If you follow me on Facebook or Instagram, you might have noticed I featured a different book everyday last week in honor of Banned Books Week. The picture above is the books that I could easily find in my house that have been “challenged” and, in some cases, officially banned from school or public libraries.
I feel very fortunate that I grew up in a house where I was encouraged to read whatever I wanted. I read Judy Blume’s Then Again Maybe I Won’t long before I was old enough to understand anything about it. To put that in perspective, when it discussed the main character having a dream about a girl and waking up with wet sheets, I thought he had a bladder-control issue. Spoiler alert: not his bladder!
I’m very proud that I have passed my love for reading down to my children. Some of the books in the picture belong to them. Others belonged to me, but I had to take them from my teenagers’ shelves for the picture.
In case you missed the posts on social media, I’m reposting them here with some bonus books that I wasn’t able to feature last week.
I adored this book as a child. A family friend bought it for me and would read it with me. It and Where the Sidewalk Ends are the first hardcover books I remember owning. It was challenged on the grounds it promoted disobedience and violence in children. Guess I missed that message.
Judy Blume is my idol. I’ve had the honor of meeting her and she is just as great in person as you’d hope she’d be. She wrote Forever for her daughter who wanted a book where teenagers have sex and nothing catastrophic happens. It was published in 1975. Challenged for sexual content and offensive language, it is number 7 on the ALA’s list of most challenged books between 1990-2000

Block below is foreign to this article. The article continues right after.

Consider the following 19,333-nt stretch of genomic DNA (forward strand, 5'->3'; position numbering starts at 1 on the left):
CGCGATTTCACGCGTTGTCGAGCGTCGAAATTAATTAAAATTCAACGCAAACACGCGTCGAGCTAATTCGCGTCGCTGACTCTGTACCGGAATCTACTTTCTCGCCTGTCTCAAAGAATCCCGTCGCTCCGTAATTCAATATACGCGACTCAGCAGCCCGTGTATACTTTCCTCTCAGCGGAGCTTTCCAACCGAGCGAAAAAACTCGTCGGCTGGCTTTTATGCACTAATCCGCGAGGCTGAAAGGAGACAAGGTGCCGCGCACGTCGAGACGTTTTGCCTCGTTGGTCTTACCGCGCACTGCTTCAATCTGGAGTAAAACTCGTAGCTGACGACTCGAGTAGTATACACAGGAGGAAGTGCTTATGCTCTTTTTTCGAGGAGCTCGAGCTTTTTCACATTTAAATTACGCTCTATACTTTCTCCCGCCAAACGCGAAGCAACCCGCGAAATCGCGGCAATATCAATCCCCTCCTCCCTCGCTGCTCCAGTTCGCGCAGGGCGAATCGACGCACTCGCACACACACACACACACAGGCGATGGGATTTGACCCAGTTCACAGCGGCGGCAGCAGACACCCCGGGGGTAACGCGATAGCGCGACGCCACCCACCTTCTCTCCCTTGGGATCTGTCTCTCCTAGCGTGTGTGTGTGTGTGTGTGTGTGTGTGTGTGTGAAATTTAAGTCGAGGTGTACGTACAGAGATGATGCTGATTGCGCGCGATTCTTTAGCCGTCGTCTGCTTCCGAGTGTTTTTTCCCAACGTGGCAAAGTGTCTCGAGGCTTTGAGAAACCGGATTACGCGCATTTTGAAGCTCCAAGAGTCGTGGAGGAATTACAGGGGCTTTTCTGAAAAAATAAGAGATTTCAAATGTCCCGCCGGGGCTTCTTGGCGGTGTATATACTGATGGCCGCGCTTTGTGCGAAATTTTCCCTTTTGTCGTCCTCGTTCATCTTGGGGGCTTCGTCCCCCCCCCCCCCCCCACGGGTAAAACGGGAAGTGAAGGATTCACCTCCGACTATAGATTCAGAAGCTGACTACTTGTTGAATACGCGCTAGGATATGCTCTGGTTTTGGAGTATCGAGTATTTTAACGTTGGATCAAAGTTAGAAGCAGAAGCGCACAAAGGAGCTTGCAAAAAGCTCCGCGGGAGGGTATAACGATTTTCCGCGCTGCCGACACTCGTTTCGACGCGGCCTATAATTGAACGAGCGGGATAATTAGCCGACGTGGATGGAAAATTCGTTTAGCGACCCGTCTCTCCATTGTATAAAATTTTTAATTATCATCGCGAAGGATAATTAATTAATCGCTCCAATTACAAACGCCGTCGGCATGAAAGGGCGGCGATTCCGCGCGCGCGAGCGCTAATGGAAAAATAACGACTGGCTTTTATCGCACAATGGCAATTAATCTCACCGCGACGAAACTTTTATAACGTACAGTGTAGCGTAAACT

Can we talk about the irony of banning a book that is about banning books? Challenged for vulgarity, one school even gave out copies with the swear words blacked out.
We all have that one book, right? The one that we never forget reading for the first time—that we can talk about forever and stays with us long after the last page. Fahrenheit 451 is that book for my youngest daughter. I can remember when she was first reading it for high school English. She would come home every day excited and ready to talk about it. Everything in the above picture is hers. Below are quotes from a conversation we had when I told her I was featuring it as a banned book. I agree with her fully. Books should make us think.
I cannot describe the influence this book (and many others by this author) had on my life and desire to become a writer. Challenged for violence, drug use and alcohol use, and teen smoking. I am proud to say my teens love this one as much as I did.
The quote below is the first and last line of the book. I can still recite it from memory.
A few I didn’t get to feature:
I’ve blogged before about why this is one of my all-time favorite books. You can read that here. Since it’s publication in 1962, A Wrinkle in Time has consistently been challenged for undermining religious beliefs. That is not something I ever noticed in the multiple times I have read it. And, no, I still haven’t watched the movie.
First a warning: this book will rip your heart out and stomp on it. My third grade teacher read this aloud to the class. One of the few days I was ever absent in elementary school, I missed a huge plot twist…and then I cried. This book was challenged for profanity, references to witchcraft, setting a bad example, and presenting a negative view on life.
According to the Amazon listing, this is one of the most controversial YA books of all-time. I would definitely believe that. Challenged (and frequently banned) for nudity, offensive language, and sexual content, I remember picking this book up in a Walden’s (remember those?) strictly because I was intrigued by the blurb. That drew me into the world of Robert Cormier (another hugely influential writer for me.) This was my Fahrenheit 451. The first book I remember where everything wasn’t okay in the end.
If you want to lose a few hours going down a rabbit hole of “I loved that book! Why would anyone ever challenge it?”, check out these resources:
Then come over to my Facebook page or leave a comment here and tell me about your favorite banned book.